How Passwords Get Stolen

I just stumbled across a nice post on How Attackers Steal Passwords by Joe Golton over at FilterJoe. It's an interesting look at the common attacks on user passwords. There's not a lot new or surprising in the post but it's a good summary of the various attacks and what users can do to avoid or mitigate them.

The attacks fall roughly into 3 groups

  1. Social Engineering
  2. Attacks on the Web site servers
  3. Malware that the user downloads that then sets up a keystroke logger or other attack.

There's not much we can do to protect ourselves against the second type of attack except to never reuse passwords and to avoid dealing with companies and sites that have demonstrably poor security practices. Avoiding social engineering attacks is mostly a matter of common sense and staying alert to the danger. Golton recommends just deciding in advance that you will never give anyone your passwords under any circumstances. If you are forced to do so in order to perform some needed chore—to import data, say—then immediately change it afterwards.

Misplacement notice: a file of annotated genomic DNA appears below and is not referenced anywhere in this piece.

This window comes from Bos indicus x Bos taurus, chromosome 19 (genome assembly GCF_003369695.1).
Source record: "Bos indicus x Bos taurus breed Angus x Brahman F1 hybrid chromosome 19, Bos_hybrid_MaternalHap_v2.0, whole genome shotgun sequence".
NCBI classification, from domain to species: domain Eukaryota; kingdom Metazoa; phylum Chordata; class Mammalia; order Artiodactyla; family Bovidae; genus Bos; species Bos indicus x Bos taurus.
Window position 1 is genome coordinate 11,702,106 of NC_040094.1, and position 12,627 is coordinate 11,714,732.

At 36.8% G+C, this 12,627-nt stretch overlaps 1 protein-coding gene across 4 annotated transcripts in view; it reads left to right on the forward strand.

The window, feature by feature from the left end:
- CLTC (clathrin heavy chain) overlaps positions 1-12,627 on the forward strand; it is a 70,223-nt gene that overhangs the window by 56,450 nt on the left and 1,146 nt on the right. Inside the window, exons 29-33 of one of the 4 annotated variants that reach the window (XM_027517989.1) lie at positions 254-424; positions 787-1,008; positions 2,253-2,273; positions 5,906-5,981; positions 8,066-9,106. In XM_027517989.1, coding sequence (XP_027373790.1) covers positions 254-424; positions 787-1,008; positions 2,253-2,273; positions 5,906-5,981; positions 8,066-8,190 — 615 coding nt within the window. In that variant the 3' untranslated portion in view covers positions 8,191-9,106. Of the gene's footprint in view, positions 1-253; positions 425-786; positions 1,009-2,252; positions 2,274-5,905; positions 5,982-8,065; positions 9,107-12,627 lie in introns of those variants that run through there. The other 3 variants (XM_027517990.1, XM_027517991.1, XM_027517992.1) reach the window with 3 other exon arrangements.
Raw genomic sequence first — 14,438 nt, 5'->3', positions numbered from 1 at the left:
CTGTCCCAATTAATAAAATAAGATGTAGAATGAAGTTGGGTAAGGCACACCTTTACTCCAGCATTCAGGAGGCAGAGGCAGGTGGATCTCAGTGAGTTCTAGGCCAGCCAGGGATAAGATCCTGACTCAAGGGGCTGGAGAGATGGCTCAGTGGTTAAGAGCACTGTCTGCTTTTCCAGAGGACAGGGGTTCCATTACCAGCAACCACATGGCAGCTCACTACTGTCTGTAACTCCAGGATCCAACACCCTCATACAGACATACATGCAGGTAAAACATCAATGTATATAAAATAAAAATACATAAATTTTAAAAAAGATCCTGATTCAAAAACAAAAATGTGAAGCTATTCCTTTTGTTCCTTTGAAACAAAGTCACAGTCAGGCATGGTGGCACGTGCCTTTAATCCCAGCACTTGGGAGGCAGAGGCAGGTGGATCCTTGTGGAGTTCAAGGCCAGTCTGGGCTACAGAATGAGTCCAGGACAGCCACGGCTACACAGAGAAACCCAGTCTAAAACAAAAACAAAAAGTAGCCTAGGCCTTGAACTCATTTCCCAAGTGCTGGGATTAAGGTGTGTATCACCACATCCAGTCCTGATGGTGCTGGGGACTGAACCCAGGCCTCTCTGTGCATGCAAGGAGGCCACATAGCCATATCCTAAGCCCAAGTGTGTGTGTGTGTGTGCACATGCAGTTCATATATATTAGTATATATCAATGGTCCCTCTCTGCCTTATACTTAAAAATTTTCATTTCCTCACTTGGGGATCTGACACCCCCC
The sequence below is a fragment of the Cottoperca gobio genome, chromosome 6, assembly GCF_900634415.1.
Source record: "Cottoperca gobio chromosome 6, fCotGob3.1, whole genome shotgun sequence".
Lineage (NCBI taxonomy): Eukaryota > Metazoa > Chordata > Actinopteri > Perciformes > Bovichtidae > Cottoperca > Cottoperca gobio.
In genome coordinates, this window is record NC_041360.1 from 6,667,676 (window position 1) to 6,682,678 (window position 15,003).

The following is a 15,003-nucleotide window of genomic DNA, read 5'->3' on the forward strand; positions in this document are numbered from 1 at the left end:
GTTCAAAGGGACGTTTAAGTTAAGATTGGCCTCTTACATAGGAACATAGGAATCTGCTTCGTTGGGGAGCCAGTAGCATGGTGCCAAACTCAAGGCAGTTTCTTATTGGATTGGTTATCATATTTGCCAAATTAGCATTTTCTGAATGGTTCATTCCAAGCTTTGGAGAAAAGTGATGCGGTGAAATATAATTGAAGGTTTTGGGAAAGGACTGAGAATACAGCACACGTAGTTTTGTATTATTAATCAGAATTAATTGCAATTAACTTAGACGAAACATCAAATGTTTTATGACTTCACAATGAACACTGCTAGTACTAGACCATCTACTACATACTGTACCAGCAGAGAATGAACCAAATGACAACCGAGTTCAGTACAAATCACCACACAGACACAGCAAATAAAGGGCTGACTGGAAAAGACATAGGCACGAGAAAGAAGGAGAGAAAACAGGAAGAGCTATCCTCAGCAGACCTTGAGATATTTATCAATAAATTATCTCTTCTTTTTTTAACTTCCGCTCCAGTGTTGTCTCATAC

The third category is the hardest to deal with. Some password managers can help here with their automatic log on functions, which makes it difficult for keystroke loggers to intercept the passwords. Browsers like Chrome that set up sand boxes can also help but as Golton explains, some of these attacks are Javascript based and so operate entirely within the browser. The safest thing to do is to use a separate machine for banking and other high value transactions but not many people are going to do that. At the least, it may pay to quit your browser and start a new instance before doing any banking in order to get rid of stray Javascript.

Golton's final note is that six of the nine attacks can be blocked with the correct use of a good password manager. He recommends RoboForm (Windows), 1Password (Mac OS X), KeePass (free), or LastPass for those looking for a cloud-based solution. You can read his reasons for these recommendations here.

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